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“Git out the old six-shooter, Ma, we’re goin’ to church.” That might sound like it’s from a Hollywood western, but it may not be fiction for long.

Some said-to-be-enlightened politicians want to make it a law that allows churchgoers to tote their guns along with their Bibles on Sunday.

It sounds like a relic from the range wars, but this gun-toting law-to-be comes from the far side of the Mississippi River. It crawls from under a rock in the state of Georgia.

Jim Beck, leader of the Georgia Christian Coalition, is urging his legislature to support a “guns-in-churches bill”.

The bill has passed the Georgia Senate, and the House is now going over it with a fine-tooth comb.

The gun bill would expand places where a law-abiding citizen can carry a concealed weapon. They don’t want to offend the National Rifle Association by suggesting guns might not be a good idea for churches. Any grade-school student could tell them it is not smart, but when did politicians ever listen to the voters?

There was a time in the Old West when a preacher would throw his side-arm on the pulpit next to his Bible and preach away. Choctaw Bill Robinson did that very thing. He was from North Carolina, but by the 1860s he was preaching all over central Texas.

T.R. Havins, my favorite Howard Payne University history teacher, called Choctaw Bill “a contentious Baptist.” My Presbyterian friends ask me if there is any other kind.

In the 1830s, when Davy Crockett came to Texas, carrying a gun was pretty natural, even to church services. A preacher friend of Crockett’s was Zacharius N. Morrell. In Morrell’s autobiography he writes that he and Davy Crockett had planned a hunting trip south of Marlin late in 1936. Davy missed that hunting party, having stayed too long at the church (the Alamo).

Morrell was known as “Wildcat,” due to his impulsive nature and fiery temperament. Once while preaching to the settlers, some Indians appeared within sight of his congregation. Two fellows, standing a short distance from the service, were killed by the Indians. (That was one day they should have been in church with everybody else.) Wildcat broke off his sermon and with some deacons took after the Indians.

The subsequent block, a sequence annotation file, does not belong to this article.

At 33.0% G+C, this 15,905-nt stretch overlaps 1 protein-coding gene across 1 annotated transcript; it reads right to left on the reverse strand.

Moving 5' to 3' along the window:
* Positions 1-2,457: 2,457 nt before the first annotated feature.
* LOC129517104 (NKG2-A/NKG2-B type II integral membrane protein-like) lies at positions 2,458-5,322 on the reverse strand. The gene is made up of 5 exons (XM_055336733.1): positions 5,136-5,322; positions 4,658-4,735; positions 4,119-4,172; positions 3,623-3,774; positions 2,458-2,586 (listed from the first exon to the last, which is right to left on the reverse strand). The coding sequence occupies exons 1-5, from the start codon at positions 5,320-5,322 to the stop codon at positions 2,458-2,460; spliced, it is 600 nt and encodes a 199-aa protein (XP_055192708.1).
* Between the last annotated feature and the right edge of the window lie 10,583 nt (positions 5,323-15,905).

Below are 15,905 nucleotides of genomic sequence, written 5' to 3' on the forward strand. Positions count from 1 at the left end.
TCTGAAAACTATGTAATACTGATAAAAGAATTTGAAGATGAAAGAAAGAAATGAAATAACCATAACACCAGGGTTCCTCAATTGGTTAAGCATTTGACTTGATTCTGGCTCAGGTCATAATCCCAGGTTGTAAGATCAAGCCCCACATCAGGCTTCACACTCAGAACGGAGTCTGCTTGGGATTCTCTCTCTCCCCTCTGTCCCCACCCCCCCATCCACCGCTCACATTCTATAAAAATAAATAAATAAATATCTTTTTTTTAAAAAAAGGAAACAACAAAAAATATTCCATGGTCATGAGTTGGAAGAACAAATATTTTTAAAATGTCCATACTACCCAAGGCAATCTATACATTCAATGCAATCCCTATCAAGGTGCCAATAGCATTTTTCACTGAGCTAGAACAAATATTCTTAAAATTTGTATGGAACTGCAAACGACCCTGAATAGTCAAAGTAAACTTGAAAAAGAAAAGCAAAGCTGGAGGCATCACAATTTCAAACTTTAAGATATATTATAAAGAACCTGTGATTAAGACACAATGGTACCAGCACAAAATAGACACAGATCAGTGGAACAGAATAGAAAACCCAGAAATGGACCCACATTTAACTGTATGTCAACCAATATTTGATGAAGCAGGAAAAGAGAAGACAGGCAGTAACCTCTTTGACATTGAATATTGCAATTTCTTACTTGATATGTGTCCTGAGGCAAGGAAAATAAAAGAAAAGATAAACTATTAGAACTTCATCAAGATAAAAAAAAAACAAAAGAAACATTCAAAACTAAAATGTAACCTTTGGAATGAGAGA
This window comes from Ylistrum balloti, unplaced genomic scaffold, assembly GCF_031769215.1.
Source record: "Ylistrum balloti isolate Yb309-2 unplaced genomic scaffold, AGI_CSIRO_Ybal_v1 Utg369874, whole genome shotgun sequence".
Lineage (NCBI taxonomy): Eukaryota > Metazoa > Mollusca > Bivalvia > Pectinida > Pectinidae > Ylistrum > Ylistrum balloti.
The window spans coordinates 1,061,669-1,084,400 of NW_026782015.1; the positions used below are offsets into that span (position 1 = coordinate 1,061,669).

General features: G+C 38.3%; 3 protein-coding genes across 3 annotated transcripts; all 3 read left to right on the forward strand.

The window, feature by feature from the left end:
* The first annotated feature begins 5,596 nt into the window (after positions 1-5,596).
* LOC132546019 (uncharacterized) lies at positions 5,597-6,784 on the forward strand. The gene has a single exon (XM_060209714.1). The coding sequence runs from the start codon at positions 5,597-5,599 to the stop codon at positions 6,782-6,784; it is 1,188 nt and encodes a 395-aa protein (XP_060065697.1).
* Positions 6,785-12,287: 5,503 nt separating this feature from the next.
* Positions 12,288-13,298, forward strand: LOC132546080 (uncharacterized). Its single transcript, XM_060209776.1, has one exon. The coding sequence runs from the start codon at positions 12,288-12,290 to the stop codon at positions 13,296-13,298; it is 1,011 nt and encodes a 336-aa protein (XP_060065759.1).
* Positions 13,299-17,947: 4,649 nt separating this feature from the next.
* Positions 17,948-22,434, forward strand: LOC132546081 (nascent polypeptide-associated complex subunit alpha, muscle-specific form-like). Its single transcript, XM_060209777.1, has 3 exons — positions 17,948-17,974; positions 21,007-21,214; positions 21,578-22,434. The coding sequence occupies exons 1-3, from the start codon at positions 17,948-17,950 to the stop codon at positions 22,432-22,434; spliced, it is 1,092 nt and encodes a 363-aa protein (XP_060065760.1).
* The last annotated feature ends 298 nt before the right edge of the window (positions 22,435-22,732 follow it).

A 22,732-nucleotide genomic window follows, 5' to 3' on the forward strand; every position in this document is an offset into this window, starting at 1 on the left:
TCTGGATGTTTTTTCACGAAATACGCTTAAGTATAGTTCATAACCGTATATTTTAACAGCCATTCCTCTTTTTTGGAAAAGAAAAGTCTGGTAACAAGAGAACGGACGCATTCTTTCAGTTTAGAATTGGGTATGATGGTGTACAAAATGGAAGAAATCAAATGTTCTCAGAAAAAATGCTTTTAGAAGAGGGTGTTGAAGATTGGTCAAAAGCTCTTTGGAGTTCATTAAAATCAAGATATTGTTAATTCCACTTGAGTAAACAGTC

Getting back to the present, would this gun-in-church law involve the expense of building gun racks here and there in the sanctuary? Building expenses in most churches are already pretty high.

The whole Jim Beck gun law has built-in problems. Could anyone wear two guns, or only the minister? Would a rifle or elephant gun be permitted? You never know when another war of the denominations might break out. Hunters might like it; they could head for the boondocks immediately after the benediction.

Somewhere back in time it was said that he who lives by the sword, dies by the sword. Even earlier in history, there was a word from the God of Israel that the Hebrews should not put their trust and hope in horses and chariots down in neighboring Egypt. But I digress again.

If the wisdom of Georgia should approve taking guns to churches, I would not want to be in one of their pulpits. It is already difficult enough sitting in church with only a hymn book and a pew Bible. What will it be like when a fed-up man or woman uses his or her government right to end the sermon as quickly as the Indians did back in the 1860s?

Britt Towery is a former teacher, missionary and pastor who lives in San Angelo, Texas. His columns appear in the San Angelo Standard-Times and Brownwood Bulletin.

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